The Beacon

Blog Tags: Sea Turtles

World Turtle Day Spotlight: Fighting for Turtle Excluder Devices in Louisiana

sea turtle swimming in Mexico

(Photo: Oceana / Tim Calver)

In honor of the fourteenth World Turtle Day, created by the American Tortoise Rescue to celebrate and protect turtles and tortoises around the world, we’re taking a close look at one of the biggest threats facing sea turtles today.


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Photos: Help Save Sea Turtles with These Five Simple Steps

Leatherback sea turtle hatchlings on the U.S. Virgin Islands

Leatherback (Dermochelys coriacea) sea turtle hatchlings emerge from their nest on the U.S. Virgin Islands. (Photo: Oceana / Tim Calver)

Of the seven sea turtle species in the world, six nest in the United States, and all of them are listed as endangered or threatened under the Endangered Species Act — harmed by bycatch, marine debris, boat strikes, pollution, and many more threats.


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Recent Studies Provide Insight on Sea Turtle Migration and Future Trends

A Loggerhead sea turtle hatchling

A loggerhead (Caretta caretta) sea turtle hatchling makes its way to the ocean. (Photo: Florida Fish and Wildlife / Flickr Creative Commons)

Sea turtles are some of the oceans’ most charismatic species, but there’s still much to be learned about them. Since May 23 is World Turtle Day, we’re spotlighting two recent studies on sea turtles. Read more below to find out more about their migration patterns and how climate change will affect future populations.

Where do sea turtles spend their “lost years”?


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Fighting for Turtle Excluder Devices in Louisiana

sea turtle swimming in Mexico

(Photo: Oceana / Tim Calver)

In honor of the fourteenth World Turtle Day, created by the American Tortoise Rescue to celebrate and protect turtles and tortoises around the world, we’re taking a close look at one of the biggest threats facing sea turtles today.


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Oceana Convenes New International Partnership to Save Endangered Pacific Leatherback Sea Turtle

The Bupati Tambrauw showcases the signed copy of the declaration with fellow signatories. (Photo: Oceana)

When Oceana first began its work to protect critically endangered Pacific leatherbacks off the U.S. West Coast, we had no idea that these prehistoric turtles would eventually provide a global link to connect us to conservationists half way across the planet.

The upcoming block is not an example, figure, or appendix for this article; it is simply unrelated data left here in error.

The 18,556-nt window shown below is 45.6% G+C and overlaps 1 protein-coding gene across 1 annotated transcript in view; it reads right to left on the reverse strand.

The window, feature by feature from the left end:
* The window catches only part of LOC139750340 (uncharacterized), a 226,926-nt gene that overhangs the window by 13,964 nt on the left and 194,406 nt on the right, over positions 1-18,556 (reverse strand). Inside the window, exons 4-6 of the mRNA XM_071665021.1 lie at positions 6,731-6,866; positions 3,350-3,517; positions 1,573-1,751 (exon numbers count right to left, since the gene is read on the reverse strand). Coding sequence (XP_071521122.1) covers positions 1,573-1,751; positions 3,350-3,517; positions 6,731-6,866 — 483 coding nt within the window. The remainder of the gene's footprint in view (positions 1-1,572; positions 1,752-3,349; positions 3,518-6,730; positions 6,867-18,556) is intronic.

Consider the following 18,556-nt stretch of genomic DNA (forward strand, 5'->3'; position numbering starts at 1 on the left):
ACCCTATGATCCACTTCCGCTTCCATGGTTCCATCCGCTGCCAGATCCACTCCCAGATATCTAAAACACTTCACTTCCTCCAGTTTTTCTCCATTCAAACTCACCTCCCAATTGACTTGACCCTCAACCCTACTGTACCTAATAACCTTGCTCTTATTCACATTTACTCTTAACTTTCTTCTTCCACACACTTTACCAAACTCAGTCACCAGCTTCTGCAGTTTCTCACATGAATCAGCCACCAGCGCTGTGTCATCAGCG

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Are We Giving Loggerhead Sea Turtles Enough Protections to Survive?

Loggerhead sea turtles face myriad threats and risks. Are they getting adequate protections?

A recent lawsuit prompted the National Marine Fisheries Service (NMFS) on July 17 to propose 36 ocean areas as critical habitat for threatened loggerhead sea turtles along the Atlantic Coast and in the Gulf of Mexico. The lawsuit, jointly filed by Oceana, the Center for Biological Diversity and the Turtle Island Restoration Network, came five years after environmental groups petitioned the government to strengthen protections for loggerhead populations, and 35 years after loggerheads were first listed under the Endangered Species Act, at which time the government was required to designate critical habitat by law. This prolonged delay impelled environmental organizations to take legal action to ensure that the threats these sea turtles face are minimized.

Government Officials, and Sea Turtles

© OCEANA / Carlos Minguell

This post comes to us from our Oceana offices in Europe. Click here to read the post in the original Spanish version. 

August 7, 2013

In an event attended by José Ramón Bauzá, the President of the government of the Balearic Islands, and Gabriel Company, Minister of Agriculture, Environment and Territory, the Cabrera National Park hosted the yearly tradition of returning rescued sea turtles to the sea. This event inspires us to take a moment to recognize the benefits of Marine Protected Areas (MPAs) like the Cabrera National Park -- safe havens that are essential to the conservation of loggerhead sea turtles and many other species.